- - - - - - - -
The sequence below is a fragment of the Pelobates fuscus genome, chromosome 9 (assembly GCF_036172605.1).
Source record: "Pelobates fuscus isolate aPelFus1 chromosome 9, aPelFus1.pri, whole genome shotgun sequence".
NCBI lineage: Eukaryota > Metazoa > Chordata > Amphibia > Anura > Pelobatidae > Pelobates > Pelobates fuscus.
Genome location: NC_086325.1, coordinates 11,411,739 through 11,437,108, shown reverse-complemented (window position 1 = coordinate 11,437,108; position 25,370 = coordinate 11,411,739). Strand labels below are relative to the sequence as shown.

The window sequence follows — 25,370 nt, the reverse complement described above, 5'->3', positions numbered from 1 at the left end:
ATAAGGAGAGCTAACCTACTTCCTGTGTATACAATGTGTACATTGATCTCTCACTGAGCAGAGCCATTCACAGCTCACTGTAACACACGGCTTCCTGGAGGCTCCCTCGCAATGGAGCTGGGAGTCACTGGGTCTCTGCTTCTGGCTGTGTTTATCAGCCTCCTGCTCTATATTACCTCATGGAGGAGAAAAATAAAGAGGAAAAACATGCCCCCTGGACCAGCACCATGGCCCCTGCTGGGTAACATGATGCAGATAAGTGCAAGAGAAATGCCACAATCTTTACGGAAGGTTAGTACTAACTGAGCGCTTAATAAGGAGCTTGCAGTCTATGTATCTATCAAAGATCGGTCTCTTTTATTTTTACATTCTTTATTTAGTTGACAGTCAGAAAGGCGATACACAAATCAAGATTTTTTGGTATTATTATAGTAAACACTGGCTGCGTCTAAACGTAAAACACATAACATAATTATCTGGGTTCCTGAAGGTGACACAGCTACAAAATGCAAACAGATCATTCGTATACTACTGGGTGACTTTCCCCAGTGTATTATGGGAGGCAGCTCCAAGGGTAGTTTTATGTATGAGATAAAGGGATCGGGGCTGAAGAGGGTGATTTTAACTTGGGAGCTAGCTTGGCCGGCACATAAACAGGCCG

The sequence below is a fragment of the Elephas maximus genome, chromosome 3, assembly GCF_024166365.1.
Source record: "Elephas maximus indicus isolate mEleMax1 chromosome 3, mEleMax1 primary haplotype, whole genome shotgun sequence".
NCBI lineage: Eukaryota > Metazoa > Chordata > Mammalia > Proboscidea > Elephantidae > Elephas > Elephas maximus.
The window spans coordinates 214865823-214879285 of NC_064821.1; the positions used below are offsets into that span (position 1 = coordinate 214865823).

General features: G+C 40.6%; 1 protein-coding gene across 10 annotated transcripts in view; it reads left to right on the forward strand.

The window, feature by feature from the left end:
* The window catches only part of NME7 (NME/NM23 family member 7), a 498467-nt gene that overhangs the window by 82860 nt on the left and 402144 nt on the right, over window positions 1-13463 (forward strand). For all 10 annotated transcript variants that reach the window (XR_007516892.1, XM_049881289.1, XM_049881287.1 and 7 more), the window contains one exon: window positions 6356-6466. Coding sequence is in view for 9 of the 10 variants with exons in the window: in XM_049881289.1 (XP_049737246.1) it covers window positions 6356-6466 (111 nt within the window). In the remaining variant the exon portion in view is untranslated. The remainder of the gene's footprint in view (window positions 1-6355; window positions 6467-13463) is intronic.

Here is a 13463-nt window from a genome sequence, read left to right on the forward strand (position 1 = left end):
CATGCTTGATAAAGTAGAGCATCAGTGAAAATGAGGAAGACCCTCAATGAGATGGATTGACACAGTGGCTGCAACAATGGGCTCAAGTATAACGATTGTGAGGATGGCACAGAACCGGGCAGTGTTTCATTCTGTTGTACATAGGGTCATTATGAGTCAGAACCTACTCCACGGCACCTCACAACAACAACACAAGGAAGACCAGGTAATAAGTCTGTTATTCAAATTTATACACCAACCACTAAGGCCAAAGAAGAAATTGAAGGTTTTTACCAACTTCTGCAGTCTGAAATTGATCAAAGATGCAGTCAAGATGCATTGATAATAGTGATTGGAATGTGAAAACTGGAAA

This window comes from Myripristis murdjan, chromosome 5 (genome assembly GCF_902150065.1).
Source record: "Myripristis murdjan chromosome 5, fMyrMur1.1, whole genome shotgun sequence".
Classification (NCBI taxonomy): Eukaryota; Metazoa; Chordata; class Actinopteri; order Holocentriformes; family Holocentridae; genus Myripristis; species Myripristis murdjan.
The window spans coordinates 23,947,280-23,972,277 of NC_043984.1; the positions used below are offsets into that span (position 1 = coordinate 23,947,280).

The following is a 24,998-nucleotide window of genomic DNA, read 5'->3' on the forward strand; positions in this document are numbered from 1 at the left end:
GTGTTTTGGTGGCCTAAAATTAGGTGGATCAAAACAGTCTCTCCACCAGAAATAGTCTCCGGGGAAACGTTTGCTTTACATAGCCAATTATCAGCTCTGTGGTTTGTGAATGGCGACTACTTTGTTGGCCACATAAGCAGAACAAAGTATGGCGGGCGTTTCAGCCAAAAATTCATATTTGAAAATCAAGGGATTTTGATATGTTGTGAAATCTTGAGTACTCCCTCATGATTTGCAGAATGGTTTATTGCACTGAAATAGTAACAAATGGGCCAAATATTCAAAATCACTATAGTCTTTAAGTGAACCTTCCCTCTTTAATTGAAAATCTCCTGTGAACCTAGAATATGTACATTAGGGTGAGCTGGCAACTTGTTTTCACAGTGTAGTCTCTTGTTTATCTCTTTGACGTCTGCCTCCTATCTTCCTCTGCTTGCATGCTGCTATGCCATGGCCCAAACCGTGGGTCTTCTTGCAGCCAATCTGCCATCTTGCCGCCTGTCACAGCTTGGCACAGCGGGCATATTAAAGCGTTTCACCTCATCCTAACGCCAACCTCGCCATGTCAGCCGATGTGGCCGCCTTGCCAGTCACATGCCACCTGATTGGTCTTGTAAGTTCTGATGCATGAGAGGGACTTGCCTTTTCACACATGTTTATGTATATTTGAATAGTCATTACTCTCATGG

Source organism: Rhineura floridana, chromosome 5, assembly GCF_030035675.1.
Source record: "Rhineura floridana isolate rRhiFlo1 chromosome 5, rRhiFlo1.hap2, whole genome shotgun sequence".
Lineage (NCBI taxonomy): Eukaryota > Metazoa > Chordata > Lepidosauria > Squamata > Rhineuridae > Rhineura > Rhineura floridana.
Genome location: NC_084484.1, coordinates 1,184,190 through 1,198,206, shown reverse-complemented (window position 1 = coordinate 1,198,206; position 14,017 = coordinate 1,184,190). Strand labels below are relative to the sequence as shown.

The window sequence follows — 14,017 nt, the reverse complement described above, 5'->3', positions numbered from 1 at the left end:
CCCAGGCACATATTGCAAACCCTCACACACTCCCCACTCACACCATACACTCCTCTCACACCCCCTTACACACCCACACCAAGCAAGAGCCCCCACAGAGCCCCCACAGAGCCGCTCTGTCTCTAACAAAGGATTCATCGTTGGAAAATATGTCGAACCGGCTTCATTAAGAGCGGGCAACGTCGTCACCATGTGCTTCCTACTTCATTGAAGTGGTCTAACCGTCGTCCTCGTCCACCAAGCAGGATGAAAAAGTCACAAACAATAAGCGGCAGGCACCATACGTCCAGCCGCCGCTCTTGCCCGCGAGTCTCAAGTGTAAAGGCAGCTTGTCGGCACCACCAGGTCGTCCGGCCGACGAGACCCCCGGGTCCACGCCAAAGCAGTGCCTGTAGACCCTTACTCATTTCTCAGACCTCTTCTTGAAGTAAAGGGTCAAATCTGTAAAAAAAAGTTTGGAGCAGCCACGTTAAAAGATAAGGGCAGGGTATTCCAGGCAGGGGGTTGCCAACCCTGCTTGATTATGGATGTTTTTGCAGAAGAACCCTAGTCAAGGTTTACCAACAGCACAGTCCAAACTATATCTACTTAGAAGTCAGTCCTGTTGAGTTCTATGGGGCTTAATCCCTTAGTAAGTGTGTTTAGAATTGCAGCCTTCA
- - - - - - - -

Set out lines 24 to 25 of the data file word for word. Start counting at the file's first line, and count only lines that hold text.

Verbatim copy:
Lineage (NCBI taxonomy): Eukaryota > Metazoa > Chordata > Lepidosauria > Squamata > Rhineuridae > Rhineura > Rhineura floridana.
Genome location: NC_084484.1, coordinates 1,184,190 through 1,198,206, shown reverse-complemented (window position 1 = coordinate 1,198,206; position 14,017 = coordinate 1,184,190). Strand labels below are relative to the sequence as shown.